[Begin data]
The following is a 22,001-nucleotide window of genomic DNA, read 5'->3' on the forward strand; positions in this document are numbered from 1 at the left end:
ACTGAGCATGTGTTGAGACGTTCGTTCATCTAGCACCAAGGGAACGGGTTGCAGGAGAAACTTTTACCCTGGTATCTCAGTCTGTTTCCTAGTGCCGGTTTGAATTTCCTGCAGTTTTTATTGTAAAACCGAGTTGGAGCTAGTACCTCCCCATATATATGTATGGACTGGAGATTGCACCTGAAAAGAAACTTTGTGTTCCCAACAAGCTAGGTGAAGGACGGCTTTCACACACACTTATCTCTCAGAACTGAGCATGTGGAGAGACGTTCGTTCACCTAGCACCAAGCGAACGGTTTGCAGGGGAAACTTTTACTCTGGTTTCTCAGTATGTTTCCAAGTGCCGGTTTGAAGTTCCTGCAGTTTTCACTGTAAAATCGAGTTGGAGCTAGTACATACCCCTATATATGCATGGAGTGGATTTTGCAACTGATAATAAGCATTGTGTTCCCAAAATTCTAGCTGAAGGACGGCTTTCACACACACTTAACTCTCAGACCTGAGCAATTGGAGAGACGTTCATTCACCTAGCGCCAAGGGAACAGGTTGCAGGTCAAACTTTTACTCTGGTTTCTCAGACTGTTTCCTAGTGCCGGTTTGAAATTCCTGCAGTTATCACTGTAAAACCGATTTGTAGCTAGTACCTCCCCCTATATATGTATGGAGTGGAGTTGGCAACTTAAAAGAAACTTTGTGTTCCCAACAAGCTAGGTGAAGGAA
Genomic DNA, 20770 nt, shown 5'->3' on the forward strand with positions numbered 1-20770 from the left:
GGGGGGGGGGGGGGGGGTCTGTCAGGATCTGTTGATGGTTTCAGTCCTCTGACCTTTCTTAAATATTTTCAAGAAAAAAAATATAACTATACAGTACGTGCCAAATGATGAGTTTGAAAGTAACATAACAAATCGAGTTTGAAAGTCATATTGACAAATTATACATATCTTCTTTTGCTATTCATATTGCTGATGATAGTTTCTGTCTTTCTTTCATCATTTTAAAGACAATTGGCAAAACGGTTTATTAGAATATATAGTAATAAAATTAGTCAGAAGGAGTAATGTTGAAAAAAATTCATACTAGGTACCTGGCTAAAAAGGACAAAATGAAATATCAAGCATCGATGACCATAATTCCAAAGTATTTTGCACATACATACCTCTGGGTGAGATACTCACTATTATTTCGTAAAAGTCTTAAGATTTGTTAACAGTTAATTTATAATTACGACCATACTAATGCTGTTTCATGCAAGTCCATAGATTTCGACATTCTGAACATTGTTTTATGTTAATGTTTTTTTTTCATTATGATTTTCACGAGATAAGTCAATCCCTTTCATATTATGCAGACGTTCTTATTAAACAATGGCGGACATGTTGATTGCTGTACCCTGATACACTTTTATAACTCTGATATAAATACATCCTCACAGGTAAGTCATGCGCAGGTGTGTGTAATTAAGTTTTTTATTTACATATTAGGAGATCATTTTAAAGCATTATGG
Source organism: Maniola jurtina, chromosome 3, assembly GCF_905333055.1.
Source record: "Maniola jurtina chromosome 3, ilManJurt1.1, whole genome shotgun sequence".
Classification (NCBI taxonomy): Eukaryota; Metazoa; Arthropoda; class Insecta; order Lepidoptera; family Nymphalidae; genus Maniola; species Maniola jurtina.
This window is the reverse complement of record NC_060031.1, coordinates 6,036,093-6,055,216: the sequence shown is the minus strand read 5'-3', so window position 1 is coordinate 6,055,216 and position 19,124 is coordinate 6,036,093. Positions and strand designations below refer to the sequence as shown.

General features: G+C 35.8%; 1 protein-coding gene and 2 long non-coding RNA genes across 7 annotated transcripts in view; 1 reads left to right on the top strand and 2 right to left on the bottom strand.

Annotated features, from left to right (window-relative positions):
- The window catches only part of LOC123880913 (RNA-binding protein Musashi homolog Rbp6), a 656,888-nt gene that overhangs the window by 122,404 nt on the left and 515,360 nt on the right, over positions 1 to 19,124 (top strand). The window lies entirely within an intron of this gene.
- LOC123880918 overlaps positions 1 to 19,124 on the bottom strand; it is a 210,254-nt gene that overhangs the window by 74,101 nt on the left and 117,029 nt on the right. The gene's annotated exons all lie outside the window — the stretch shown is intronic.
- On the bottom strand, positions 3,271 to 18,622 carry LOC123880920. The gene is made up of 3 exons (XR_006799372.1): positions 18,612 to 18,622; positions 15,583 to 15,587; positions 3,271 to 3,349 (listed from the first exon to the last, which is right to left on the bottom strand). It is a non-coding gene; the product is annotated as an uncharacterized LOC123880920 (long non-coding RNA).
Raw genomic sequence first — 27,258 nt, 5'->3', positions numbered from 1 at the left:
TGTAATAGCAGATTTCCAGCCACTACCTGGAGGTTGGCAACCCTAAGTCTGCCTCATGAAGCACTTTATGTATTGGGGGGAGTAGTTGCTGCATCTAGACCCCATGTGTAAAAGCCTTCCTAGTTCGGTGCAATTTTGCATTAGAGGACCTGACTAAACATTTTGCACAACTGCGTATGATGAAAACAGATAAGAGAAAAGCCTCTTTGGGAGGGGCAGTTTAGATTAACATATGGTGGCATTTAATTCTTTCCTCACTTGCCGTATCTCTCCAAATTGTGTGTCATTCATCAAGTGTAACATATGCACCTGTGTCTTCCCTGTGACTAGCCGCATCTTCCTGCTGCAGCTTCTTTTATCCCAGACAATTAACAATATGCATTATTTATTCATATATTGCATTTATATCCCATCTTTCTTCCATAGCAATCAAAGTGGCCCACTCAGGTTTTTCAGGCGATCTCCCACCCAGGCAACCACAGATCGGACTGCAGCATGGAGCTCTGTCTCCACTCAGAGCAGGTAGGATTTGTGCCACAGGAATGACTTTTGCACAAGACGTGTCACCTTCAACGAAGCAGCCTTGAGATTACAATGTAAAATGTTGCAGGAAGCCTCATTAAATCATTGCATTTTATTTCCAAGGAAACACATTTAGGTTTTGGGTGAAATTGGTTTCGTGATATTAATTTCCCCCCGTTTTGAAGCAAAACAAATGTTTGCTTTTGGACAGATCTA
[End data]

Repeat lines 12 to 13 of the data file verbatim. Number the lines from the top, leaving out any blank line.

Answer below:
- LOC123880918 overlaps positions 1 to 19,124 on the bottom strand; it is a 210,254-nt gene that overhangs the window by 74,101 nt on the left and 117,029 nt on the right. The gene's annotated exons all lie outside the window — the stretch shown is intronic.
- On the bottom strand, positions 3,271 to 18,622 carry LOC123880920. The gene is made up of 3 exons (XR_006799372.1): positions 18,612 to 18,622; positions 15,583 to 15,587; positions 3,271 to 3,349 (listed from the first exon to the last, which is right to left on the bottom strand). It is a non-coding gene; the product is annotated as an uncharacterized LOC123880920 (long non-coding RNA).